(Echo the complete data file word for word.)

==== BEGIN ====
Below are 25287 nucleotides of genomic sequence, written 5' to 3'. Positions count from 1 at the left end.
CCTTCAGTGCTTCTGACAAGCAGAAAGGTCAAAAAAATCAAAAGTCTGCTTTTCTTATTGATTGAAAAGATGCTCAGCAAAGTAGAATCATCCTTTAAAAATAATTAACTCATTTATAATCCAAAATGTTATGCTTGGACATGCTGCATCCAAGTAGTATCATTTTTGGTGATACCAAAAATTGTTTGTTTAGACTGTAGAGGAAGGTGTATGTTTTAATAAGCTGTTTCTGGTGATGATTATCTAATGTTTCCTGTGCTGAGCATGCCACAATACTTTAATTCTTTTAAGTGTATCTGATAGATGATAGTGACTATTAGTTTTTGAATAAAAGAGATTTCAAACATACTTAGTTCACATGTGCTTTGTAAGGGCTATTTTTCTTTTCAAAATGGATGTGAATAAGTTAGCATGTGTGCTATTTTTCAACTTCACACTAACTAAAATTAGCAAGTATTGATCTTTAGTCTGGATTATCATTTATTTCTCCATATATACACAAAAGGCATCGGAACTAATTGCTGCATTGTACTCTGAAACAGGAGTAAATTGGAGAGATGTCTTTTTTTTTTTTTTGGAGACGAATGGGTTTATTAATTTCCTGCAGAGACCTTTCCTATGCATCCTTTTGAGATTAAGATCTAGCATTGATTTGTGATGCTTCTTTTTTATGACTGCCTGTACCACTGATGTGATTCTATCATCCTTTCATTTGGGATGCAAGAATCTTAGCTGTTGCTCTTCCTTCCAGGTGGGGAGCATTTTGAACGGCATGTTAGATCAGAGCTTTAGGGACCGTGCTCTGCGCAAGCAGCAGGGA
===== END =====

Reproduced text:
Below are 25287 nucleotides of genomic sequence, written 5' to 3'. Positions count from 1 at the left end.
CCTTCAGTGCTTCTGACAAGCAGAAAGGTCAAAAAAATCAAAAGTCTGCTTTTCTTATTGATTGAAAAGATGCTCAGCAAAGTAGAATCATCCTTTAAAAATAATTAACTCATTTATAATCCAAAATGTTATGCTTGGACATGCTGCATCCAAGTAGTATCATTTTTGGTGATACCAAAAATTGTTTGTTTAGACTGTAGAGGAAGGTGTATGTTTTAATAAGCTGTTTCTGGTGATGATTATCTAATGTTTCCTGTGCTGAGCATGCCACAATACTTTAATTCTTTTAAGTGTATCTGATAGATGATAGTGACTATTAGTTTTTGAATAAAAGAGATTTCAAACATACTTAGTTCACATGTGCTTTGTAAGGGCTATTTTTCTTTTCAAAATGGATGTGAATAAGTTAGCATGTGTGCTATTTTTCAACTTCACACTAACTAAAATTAGCAAGTATTGATCTTTAGTCTGGATTATCATTTATTTCTCCATATATACACAAAAGGCATCGGAACTAATTGCTGCATTGTACTCTGAAACAGGAGTAAATTGGAGAGATGTCTTTTTTTTTTTTTTGGAGACGAATGGGTTTATTAATTTCCTGCAGAGACCTTTCCTATGCATCCTTTTGAGATTAAGATCTAGCATTGATTTGTGATGCTTCTTTTTTATGACTGCCTGTACCACTGATGTGATTCTATCATCCTTTCATTTGGGATGCAAGAATCTTAGCTGTTGCTCTTCCTTCCAGGTGGGGAGCATTTTGAACGGCATGTTAGATCAGAGCTTTAGGGACCGTGCTCTGCGCAAGCAGCAGGGA